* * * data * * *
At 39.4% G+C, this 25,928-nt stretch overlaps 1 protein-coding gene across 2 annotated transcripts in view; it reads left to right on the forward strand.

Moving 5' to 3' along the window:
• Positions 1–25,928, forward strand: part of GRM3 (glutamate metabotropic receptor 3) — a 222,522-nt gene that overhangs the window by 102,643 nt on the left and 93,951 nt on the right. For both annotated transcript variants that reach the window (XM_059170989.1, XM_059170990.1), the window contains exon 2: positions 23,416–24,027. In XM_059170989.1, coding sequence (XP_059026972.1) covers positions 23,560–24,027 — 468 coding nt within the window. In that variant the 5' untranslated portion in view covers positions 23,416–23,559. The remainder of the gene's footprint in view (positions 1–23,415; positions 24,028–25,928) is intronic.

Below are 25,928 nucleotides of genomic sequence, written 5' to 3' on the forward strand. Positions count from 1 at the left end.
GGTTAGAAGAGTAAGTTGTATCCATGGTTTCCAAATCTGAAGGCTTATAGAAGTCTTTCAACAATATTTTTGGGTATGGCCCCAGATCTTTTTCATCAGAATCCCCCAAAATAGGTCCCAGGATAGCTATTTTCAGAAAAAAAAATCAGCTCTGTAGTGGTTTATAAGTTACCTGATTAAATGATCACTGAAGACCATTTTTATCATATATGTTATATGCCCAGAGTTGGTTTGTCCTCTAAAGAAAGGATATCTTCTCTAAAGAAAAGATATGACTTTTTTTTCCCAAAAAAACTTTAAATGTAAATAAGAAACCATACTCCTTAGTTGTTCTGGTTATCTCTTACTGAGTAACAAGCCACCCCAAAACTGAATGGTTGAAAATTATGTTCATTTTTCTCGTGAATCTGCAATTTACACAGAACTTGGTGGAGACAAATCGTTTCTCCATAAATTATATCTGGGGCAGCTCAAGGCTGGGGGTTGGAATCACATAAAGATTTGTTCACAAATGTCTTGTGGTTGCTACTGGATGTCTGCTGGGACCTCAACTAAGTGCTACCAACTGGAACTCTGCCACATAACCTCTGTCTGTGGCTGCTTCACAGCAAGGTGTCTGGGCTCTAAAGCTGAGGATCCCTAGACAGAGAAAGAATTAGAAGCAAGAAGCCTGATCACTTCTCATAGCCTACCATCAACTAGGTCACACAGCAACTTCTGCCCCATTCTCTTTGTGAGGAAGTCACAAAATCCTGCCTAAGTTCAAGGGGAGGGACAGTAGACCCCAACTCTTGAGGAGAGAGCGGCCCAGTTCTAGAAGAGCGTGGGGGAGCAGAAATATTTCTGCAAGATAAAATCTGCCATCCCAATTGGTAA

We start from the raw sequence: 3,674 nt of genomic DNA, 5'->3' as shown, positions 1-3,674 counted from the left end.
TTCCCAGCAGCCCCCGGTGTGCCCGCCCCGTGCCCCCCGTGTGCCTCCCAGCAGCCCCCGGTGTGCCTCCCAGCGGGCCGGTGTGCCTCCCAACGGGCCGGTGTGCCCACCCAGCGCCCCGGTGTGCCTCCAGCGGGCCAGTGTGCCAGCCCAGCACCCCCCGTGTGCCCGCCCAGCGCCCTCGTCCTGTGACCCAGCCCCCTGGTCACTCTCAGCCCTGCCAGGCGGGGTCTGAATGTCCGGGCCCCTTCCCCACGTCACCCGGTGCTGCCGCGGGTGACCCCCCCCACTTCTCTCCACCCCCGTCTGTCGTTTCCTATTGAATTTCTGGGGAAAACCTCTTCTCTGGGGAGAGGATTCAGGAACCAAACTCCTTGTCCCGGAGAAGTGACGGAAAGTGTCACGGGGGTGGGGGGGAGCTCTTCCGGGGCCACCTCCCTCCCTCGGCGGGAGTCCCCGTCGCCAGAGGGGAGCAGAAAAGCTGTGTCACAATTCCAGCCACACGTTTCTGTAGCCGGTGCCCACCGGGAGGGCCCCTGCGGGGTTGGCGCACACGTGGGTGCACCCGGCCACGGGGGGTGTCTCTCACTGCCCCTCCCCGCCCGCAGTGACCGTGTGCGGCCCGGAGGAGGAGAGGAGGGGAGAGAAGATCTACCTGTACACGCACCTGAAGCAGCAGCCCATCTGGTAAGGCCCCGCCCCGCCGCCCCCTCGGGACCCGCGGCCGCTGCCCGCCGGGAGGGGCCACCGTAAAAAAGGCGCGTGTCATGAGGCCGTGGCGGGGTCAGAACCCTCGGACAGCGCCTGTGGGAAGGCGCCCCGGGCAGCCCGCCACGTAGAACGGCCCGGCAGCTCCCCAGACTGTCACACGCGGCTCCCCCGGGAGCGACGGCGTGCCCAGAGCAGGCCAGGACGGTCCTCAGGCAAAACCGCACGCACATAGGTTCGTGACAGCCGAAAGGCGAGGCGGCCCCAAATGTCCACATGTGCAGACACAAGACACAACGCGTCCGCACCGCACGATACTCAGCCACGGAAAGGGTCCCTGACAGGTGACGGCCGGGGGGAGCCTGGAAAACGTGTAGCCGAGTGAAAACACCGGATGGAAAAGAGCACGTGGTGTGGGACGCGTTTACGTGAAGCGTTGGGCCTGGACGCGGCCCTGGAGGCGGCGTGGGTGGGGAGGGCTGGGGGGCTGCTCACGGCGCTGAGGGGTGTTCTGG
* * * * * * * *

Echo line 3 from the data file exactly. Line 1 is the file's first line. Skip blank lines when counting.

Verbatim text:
• Positions 1–25,928, forward strand: part of GRM3 (glutamate metabotropic receptor 3) — a 222,522-nt gene that overhangs the window by 102,643 nt on the left and 93,951 nt on the right. For both annotated transcript variants that reach the window (XM_059170989.1, XM_059170990.1), the window contains exon 2: positions 23,416–24,027. In XM_059170989.1, coding sequence (XP_059026972.1) covers positions 23,560–24,027 — 468 coding nt within the window. In that variant the 5' untranslated portion in view covers positions 23,416–23,559. The remainder of the gene's footprint in view (positions 1–23,415; positions 24,028–25,928) is intronic.